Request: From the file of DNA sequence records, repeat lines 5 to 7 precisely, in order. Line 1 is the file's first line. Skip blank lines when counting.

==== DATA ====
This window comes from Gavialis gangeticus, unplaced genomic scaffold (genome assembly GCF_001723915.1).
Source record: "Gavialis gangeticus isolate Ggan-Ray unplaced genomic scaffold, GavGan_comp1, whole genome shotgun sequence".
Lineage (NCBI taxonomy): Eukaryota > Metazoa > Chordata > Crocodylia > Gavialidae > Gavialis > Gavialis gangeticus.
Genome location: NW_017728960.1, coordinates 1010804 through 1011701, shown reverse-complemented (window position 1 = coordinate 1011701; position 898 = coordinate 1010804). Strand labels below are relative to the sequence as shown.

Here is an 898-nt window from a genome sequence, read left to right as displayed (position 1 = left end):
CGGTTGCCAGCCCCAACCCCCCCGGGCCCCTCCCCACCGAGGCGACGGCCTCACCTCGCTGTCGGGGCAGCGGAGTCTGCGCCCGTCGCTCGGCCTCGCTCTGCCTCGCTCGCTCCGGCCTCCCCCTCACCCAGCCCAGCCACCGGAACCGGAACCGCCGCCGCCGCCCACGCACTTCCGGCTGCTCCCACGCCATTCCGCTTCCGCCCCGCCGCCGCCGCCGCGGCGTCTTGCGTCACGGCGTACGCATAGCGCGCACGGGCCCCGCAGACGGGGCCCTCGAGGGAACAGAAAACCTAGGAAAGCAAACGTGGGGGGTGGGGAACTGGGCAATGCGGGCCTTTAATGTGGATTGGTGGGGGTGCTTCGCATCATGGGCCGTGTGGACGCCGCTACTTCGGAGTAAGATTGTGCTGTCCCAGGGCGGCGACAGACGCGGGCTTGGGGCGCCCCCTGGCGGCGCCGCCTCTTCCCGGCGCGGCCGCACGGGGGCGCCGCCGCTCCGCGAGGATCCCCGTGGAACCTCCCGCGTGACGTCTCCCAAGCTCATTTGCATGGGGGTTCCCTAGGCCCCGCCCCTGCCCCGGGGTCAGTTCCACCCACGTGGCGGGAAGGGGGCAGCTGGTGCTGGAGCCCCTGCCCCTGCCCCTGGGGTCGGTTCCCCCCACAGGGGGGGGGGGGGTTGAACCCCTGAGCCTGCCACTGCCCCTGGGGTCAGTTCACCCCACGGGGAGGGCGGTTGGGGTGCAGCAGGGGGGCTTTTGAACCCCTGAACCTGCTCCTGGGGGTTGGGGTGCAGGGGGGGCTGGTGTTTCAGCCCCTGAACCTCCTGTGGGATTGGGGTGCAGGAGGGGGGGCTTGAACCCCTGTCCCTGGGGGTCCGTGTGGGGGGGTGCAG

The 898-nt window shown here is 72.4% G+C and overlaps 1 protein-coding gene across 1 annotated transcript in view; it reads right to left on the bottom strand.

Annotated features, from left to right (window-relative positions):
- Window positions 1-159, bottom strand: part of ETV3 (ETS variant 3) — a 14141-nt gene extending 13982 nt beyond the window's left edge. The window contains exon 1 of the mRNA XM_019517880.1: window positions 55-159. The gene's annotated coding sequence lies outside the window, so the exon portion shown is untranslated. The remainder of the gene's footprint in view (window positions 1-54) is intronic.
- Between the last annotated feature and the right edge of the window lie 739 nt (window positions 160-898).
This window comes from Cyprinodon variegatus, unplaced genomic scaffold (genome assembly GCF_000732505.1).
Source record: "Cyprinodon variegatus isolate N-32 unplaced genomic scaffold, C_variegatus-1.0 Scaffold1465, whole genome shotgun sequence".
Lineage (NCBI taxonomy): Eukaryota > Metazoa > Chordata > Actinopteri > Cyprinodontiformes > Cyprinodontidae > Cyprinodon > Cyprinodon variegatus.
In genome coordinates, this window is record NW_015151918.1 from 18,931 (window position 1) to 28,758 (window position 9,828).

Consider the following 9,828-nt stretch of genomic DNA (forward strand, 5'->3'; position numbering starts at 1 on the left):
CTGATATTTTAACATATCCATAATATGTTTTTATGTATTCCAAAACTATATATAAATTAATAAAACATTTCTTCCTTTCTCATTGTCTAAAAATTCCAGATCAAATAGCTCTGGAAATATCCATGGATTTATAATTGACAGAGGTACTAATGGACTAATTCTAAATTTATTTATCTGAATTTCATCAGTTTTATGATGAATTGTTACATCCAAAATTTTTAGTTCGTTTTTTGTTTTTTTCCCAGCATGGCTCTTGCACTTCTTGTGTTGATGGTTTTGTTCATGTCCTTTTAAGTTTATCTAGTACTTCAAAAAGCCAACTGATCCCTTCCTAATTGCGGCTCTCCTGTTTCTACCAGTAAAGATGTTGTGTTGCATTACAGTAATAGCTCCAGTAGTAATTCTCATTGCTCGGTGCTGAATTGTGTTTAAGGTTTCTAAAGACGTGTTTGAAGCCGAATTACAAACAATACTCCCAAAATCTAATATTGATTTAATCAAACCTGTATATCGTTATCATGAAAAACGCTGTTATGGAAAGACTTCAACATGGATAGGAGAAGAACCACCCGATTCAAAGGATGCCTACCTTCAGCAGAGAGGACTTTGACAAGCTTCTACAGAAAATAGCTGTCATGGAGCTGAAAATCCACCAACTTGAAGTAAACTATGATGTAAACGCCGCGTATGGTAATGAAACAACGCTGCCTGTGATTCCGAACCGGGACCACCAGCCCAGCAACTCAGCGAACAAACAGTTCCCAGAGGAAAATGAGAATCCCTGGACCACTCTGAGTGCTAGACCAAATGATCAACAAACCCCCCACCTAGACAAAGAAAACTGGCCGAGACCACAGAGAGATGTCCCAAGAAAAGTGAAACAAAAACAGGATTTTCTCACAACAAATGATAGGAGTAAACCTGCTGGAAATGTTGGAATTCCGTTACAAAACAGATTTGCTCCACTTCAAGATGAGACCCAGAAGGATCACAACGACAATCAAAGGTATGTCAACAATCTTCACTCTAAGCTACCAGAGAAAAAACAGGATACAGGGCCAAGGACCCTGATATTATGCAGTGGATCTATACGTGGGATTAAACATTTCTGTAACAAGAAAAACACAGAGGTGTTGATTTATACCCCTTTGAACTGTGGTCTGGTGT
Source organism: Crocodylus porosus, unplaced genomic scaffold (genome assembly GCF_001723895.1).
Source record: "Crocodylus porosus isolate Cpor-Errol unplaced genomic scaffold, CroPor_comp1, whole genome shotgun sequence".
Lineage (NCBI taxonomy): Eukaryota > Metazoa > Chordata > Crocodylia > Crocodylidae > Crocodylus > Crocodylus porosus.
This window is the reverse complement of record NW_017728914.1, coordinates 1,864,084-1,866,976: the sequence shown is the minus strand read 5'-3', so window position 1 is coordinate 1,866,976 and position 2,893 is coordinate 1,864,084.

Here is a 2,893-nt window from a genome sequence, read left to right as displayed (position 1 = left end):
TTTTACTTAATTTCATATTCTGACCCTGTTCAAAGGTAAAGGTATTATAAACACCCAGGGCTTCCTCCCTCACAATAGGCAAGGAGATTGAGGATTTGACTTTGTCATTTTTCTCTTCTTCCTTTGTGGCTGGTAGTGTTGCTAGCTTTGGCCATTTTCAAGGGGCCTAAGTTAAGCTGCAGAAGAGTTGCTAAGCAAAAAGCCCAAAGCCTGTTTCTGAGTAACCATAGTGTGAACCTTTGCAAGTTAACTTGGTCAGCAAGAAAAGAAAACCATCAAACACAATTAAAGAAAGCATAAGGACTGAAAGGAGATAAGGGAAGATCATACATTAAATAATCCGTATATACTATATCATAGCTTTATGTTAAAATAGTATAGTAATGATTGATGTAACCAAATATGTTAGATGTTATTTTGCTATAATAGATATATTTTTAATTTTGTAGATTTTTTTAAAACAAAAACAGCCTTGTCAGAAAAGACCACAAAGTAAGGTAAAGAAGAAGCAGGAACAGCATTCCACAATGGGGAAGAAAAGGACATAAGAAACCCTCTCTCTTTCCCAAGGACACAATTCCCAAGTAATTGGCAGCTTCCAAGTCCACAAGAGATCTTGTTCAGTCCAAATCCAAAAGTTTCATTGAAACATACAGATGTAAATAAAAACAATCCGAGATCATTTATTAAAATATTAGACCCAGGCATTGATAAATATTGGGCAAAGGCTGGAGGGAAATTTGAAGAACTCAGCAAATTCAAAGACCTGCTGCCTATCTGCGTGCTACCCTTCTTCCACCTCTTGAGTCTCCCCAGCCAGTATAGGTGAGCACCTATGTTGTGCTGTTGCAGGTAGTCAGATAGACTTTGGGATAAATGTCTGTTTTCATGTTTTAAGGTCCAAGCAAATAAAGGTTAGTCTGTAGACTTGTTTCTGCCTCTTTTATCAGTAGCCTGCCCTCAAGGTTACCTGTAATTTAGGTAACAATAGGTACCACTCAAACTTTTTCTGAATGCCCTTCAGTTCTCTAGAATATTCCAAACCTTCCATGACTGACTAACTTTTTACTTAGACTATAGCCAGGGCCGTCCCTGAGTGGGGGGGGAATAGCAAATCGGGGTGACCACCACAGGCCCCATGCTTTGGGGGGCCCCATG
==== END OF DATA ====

Here is an 898-nt window from a genome sequence, read left to right as displayed (position 1 = left end):
CGGTTGCCAGCCCCAACCCCCCCGGGCCCCTCCCCACCGAGGCGACGGCCTCACCTCGCTGTCGGGGCAGCGGAGTCTGCGCCCGTCGCTCGGCCTCGCTCTGCCTCGCTCGCTCCGGCCTCCCCCTCACCCAGCCCAGCCACCGGAACCGGAACCGCCGCCGCCGCCCACGCACTTCCGGCTGCTCCCACGCCATTCCGCTTCCGCCCCGCCGCCGCCGCCGCGGCGTCTTGCGTCACGGCGTACGCATAGCGCGCACGGGCCCCGCAGACGGGGCCCTCGAGGGAACAGAAAACCTAGGAAAGCAAACGTGGGGGGTGGGGAACTGGGCAATGCGGGCCTTTAATGTGGATTGGTGGGGGTGCTTCGCATCATGGGCCGTGTGGACGCCGCTACTTCGGAGTAAGATTGTGCTGTCCCAGGGCGGCGACAGACGCGGGCTTGGGGCGCCCCCTGGCGGCGCCGCCTCTTCCCGGCGCGGCCGCACGGGGGCGCCGCCGCTCCGCGAGGATCCCCGTGGAACCTCCCGCGTGACGTCTCCCAAGCTCATTTGCATGGGGGTTCCCTAGGCCCCGCCCCTGCCCCGGGGTCAGTTCCACCCACGTGGCGGGAAGGGGGCAGCTGGTGCTGGAGCCCCTGCCCCTGCCCCTGGGGTCGGTTCCCCCCACAGGGGGGGGGGGGGTTGAACCCCTGAGCCTGCCACTGCCCCTGGGGTCAGTTCACCCCACGGGGAGGGCGGTTGGGGTGCAGCAGGGGGGCTTTTGAACCCCTGAACCTGCTCCTGGGGGTTGGGGTGCAGGGGGGGCTGGTGTTTCAGCCCCTGAACCTCCTGTGGGATTGGGGTGCAGGAGGGGGGGCTTGAACCCCTGTCCCTGGGGGTCCGTGTGGGGGGGTGCAG

The 898-nt window shown here is 72.4% G+C and overlaps 1 protein-coding gene across 1 annotated transcript in view; it reads right to left on the bottom strand.